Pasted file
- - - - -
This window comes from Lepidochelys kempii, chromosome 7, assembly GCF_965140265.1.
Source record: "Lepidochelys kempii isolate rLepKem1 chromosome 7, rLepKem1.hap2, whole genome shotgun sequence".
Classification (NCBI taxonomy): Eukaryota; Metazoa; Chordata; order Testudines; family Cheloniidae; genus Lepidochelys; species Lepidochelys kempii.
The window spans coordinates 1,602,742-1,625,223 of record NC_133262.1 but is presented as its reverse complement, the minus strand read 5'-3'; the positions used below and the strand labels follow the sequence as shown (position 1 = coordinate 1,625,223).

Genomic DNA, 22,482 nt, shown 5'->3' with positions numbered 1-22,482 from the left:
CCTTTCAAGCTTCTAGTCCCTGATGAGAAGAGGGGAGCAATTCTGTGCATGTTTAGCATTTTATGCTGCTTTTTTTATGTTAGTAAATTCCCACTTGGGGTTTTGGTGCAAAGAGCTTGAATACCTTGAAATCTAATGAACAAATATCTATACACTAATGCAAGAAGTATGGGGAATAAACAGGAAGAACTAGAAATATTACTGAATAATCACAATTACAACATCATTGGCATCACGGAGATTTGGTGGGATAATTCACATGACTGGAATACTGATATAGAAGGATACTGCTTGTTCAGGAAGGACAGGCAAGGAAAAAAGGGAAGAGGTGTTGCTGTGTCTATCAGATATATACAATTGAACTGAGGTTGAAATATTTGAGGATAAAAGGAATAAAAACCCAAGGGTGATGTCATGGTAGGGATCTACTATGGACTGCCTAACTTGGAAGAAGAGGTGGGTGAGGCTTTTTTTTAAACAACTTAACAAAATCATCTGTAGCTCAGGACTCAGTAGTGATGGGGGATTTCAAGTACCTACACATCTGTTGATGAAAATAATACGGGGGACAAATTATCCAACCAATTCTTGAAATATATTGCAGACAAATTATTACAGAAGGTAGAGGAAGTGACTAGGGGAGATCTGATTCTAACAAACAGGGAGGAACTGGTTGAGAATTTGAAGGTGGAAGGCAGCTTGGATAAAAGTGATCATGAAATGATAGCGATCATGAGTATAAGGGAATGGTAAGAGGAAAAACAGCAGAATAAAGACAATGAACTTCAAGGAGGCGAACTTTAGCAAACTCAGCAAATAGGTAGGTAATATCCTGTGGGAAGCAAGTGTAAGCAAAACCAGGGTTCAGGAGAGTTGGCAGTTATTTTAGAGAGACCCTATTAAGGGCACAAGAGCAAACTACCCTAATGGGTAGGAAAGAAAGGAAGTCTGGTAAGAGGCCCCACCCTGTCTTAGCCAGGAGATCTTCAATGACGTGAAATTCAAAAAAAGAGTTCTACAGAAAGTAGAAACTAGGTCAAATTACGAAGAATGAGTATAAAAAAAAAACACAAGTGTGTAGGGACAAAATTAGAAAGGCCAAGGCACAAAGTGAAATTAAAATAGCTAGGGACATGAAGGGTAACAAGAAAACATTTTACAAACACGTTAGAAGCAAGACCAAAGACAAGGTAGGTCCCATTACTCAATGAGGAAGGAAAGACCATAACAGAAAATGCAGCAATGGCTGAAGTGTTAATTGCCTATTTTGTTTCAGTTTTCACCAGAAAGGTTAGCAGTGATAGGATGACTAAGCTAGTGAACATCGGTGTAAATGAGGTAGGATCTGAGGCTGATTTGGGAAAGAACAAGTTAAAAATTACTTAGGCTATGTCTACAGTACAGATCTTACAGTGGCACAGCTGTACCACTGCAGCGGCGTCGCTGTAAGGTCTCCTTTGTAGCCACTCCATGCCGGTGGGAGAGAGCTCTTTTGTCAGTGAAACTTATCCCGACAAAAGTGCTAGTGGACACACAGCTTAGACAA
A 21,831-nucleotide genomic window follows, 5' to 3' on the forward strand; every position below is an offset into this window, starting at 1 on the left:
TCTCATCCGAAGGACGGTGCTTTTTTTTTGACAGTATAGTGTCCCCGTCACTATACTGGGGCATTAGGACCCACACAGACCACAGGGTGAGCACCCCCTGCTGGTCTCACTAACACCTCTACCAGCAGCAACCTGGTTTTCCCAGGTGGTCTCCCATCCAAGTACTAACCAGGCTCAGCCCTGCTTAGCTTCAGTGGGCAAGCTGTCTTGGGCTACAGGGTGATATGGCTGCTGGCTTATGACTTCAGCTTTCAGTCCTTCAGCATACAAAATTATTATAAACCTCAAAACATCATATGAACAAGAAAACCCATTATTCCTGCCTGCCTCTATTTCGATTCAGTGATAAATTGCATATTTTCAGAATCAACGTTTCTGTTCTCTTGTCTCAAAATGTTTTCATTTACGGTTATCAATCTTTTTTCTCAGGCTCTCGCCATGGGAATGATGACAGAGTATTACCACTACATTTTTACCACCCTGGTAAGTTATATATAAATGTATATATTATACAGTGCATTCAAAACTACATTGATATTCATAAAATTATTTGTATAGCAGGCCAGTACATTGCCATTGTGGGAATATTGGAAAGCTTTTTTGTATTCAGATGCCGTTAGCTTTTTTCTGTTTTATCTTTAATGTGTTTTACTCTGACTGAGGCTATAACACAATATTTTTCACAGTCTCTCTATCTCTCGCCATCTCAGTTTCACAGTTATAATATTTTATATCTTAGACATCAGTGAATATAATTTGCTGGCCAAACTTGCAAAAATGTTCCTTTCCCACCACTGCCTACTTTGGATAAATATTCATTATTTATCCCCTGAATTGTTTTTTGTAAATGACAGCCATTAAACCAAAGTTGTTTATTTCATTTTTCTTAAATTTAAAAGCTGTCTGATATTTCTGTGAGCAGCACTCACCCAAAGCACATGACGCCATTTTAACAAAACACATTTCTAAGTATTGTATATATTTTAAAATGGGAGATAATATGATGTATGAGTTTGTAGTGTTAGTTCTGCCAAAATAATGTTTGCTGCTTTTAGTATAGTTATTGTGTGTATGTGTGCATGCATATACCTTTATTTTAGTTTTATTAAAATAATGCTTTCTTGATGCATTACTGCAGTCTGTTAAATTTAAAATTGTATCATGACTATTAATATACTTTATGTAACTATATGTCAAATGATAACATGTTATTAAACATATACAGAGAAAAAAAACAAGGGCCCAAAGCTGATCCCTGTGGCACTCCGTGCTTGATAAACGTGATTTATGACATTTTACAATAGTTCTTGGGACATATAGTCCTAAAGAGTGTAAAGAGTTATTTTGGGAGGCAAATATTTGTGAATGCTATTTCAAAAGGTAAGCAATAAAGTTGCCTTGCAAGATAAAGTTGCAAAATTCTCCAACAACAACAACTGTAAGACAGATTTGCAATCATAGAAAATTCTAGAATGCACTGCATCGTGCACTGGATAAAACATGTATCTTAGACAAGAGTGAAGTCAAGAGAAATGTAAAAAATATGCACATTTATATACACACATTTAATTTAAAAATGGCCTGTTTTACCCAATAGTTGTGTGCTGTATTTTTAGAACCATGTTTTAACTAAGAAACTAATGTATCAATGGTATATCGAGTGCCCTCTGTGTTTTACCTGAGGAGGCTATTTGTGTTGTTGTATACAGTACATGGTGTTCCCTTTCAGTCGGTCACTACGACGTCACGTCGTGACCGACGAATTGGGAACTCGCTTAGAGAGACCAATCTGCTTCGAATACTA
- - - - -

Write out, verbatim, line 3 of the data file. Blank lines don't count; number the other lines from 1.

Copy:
Classification (NCBI taxonomy): Eukaryota; Metazoa; Chordata; order Testudines; family Cheloniidae; genus Lepidochelys; species Lepidochelys kempii.